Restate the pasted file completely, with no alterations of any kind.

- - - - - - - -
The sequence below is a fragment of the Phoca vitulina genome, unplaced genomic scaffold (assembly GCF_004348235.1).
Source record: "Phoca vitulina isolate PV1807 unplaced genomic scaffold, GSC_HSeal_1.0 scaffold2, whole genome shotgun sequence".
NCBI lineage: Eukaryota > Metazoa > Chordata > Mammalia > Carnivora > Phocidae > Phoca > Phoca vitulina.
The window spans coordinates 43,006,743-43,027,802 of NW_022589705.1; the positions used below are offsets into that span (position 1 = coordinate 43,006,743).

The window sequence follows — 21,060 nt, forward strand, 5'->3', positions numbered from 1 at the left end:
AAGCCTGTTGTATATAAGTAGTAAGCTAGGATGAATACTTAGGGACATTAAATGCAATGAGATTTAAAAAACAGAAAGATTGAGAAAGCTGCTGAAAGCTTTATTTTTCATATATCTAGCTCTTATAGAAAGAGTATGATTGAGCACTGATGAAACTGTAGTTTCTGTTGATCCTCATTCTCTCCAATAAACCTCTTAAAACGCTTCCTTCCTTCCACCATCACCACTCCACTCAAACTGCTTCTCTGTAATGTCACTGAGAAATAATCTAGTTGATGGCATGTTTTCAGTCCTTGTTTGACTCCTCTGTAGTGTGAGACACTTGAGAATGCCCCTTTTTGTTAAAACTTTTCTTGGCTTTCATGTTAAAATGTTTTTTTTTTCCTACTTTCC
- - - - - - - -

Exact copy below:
The sequence below is a fragment of the Phoca vitulina genome, unplaced genomic scaffold (assembly GCF_004348235.1).
Source record: "Phoca vitulina isolate PV1807 unplaced genomic scaffold, GSC_HSeal_1.0 scaffold2, whole genome shotgun sequence".
NCBI lineage: Eukaryota > Metazoa > Chordata > Mammalia > Carnivora > Phocidae > Phoca > Phoca vitulina.
The window spans coordinates 43,006,743-43,027,802 of NW_022589705.1; the positions used below are offsets into that span (position 1 = coordinate 43,006,743).

The window sequence follows — 21,060 nt, forward strand, 5'->3', positions numbered from 1 at the left end:
AAGCCTGTTGTATATAAGTAGTAAGCTAGGATGAATACTTAGGGACATTAAATGCAATGAGATTTAAAAAACAGAAAGATTGAGAAAGCTGCTGAAAGCTTTATTTTTCATATATCTAGCTCTTATAGAAAGAGTATGATTGAGCACTGATGAAACTGTAGTTTCTGTTGATCCTCATTCTCTCCAATAAACCTCTTAAAACGCTTCCTTCCTTCCACCATCACCACTCCACTCAAACTGCTTCTCTGTAATGTCACTGAGAAATAATCTAGTTGATGGCATGTTTTCAGTCCTTGTTTGACTCCTCTGTAGTGTGAGACACTTGAGAATGCCCCTTTTTGTTAAAACTTTTCTTGGCTTTCATGTTAAAATGTTTTTTTTTTCCTACTTTCC